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Open Access Highly Accessed Research article

Assessing medical students' attitudes towards learning communication skills – which components of attitudes do we measure?

Tor Anvik1*, Tore Gude2, Hilde Grimstad3, Anders Baerheim4, Ole B Fasmer5, Per Hjortdahl6, Are Holen7, Terje Risberg8 and Per Vaglum2

Author Affiliations

1 Institute of Community Medicine, Faculty of Medicine, N-9037 University of Tromsø, Norway

2 Department of Behavioural Sciences in Medicine, Faculty of Medicine, N-0317 University of Oslo, Norway

3 Department of Public Health and General Practice, Norwegian University of Science and Technology, N-7489 Trondheim, Norway

4 Department of Public Health and Primary Health Care, N-5020 University of Bergen, Norway

5 Department of Clinical Medicine, Faculty of Medicine, N-5020 University of Bergen, Norway

6 Institute of General Practice and Community Medicine, Faculty of Medicine, N-0317 University of Oslo, Norway

7 Faculty of Medicine, Norwegian University of Science and Technology, N-7489 Trondheim, Norway

8 Institute of Clinical Medicine, Faculty of Medicine, N-9037 University of Tromsø, Norway

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BMC Medical Education 2007, 7:4  doi:10.1186/1472-6920-7-4

Published: 30 March 2007

Abstract

Background

The Communication Skills Attitudes Scale (CSAS) created by Rees, Sheard and Davies and published in 2002 has been a widely used instrument for measuring medical students' attitudes towards learning communication skills. Earlier studies have shown that the CSAS mainly tests two dimensions of attitudes towards communication; positive attitudes (PAS) and negative attitudes (NAS). The objectives of our study are to explore the attitudes of Norwegian medical students towards learning communication skills, and to compare our findings with reports from other countries.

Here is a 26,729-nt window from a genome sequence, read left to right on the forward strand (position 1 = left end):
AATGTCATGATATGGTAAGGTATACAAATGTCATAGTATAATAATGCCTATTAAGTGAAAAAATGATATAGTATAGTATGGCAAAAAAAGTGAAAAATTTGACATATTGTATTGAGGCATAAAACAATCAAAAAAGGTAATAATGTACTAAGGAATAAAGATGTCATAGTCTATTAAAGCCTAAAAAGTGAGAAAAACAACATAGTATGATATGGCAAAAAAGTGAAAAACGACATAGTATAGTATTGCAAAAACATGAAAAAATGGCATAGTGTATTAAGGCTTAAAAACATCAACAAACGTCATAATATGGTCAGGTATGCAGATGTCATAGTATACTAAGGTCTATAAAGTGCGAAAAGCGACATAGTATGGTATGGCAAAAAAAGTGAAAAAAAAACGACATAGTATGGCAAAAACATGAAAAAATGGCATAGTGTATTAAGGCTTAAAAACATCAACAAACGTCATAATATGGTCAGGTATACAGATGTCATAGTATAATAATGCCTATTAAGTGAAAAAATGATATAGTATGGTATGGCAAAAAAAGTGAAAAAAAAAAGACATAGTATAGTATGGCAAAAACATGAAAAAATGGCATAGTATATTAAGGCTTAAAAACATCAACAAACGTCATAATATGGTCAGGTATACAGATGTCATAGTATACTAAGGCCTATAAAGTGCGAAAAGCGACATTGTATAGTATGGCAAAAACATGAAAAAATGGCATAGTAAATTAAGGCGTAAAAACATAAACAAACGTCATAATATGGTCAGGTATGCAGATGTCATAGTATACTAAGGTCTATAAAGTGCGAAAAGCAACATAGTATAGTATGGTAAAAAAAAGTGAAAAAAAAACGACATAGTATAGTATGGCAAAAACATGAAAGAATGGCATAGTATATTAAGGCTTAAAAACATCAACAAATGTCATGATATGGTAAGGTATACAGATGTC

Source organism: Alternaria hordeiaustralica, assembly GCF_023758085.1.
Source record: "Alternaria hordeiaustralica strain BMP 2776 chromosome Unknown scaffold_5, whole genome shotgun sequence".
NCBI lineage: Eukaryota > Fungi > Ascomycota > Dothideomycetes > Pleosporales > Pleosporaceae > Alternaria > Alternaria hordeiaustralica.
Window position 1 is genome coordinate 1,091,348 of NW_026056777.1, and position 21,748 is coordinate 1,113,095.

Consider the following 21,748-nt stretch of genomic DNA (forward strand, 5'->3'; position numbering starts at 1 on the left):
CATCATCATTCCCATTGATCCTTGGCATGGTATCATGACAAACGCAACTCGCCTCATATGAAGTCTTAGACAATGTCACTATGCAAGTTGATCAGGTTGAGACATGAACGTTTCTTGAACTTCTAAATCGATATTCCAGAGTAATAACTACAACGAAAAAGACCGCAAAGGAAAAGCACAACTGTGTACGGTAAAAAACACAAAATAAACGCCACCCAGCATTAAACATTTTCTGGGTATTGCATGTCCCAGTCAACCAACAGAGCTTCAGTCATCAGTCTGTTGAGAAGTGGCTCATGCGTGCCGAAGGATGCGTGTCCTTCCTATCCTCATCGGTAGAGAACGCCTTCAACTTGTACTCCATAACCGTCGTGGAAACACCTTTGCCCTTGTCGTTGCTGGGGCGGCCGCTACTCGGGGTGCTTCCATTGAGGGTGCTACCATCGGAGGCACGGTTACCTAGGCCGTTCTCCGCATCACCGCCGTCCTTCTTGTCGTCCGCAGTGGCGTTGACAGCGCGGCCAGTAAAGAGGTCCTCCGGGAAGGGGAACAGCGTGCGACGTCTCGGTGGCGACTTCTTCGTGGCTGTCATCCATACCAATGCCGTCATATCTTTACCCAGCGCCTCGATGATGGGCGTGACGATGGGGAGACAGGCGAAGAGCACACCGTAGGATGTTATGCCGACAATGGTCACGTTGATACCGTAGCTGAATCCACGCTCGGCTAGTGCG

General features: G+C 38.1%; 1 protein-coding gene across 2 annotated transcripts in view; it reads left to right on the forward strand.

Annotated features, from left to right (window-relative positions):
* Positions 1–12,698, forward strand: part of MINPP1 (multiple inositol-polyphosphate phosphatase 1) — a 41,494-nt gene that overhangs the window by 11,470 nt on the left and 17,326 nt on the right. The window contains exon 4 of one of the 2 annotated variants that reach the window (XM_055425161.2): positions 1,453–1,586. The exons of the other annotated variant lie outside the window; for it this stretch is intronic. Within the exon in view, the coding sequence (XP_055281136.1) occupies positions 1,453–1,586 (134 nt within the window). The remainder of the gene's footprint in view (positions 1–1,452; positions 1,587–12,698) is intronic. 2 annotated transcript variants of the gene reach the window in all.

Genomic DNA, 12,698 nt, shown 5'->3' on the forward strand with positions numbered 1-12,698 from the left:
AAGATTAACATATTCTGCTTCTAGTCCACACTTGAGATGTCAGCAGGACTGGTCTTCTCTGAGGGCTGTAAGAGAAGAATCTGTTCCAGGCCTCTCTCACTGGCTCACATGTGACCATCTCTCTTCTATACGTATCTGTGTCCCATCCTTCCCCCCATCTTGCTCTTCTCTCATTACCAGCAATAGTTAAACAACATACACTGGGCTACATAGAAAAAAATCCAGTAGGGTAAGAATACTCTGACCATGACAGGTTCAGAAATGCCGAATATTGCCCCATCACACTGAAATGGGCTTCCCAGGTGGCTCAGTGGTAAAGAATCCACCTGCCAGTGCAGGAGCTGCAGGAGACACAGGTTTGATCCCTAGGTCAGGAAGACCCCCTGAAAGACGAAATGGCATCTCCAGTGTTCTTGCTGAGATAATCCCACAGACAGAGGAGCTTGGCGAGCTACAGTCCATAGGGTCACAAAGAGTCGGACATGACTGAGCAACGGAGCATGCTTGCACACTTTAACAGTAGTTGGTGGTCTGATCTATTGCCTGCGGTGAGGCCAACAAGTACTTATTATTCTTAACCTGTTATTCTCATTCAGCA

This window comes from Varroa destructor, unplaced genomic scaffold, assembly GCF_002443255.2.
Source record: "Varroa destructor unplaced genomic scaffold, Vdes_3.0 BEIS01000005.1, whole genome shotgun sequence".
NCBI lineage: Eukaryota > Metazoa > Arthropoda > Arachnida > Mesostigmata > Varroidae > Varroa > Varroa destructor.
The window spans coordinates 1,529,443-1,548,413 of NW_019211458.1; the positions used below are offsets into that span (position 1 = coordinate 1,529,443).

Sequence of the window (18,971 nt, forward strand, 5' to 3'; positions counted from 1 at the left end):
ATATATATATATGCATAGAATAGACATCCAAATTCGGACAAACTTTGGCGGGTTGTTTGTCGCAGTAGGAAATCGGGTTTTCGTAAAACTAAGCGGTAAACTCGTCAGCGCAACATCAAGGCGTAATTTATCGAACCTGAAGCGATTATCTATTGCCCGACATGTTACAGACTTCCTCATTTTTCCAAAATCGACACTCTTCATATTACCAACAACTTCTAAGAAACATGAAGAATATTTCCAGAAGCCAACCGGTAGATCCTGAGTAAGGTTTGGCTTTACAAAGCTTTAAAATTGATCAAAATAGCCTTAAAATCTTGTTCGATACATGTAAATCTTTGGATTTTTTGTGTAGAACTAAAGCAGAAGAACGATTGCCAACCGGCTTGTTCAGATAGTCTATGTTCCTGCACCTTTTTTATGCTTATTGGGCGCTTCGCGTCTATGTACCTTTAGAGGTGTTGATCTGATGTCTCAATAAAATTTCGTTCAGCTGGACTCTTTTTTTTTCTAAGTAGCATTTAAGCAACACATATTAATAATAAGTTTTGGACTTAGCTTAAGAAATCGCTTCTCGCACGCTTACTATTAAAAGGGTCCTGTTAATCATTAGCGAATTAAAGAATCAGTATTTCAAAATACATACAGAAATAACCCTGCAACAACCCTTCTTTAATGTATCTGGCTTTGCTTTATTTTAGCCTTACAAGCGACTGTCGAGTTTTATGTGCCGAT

Methods

The CSAS questionnaire was mailed simultaneously to all students (n = 3055) of the four medical schools in Norway in the spring of 2003. Response from 1833 students (60.0%) were analysed by use of SPSS ver.12.

Results

A Principal component analysis yielded findings that differ in many respects from those of earlier papers. We found the CSAS to measure three factors. The first factor describes students' feelings about the way communication skills are taught, whereas the second factor describes more fundamental attitudes and values connected to the importance of having communication skills for doctors. The third factor explores whether students feel that good communication skills may help them respecting patients and colleagues.

Conclusion

Our findings indicate that in this sample the CSAS measures broader aspects of attitudes towards learning communication skills than the formerly described two-factor model with PAS and NAS. This may turn out to be helpful for monitoring the effect of different teaching strategies on students' attitudes during medical school.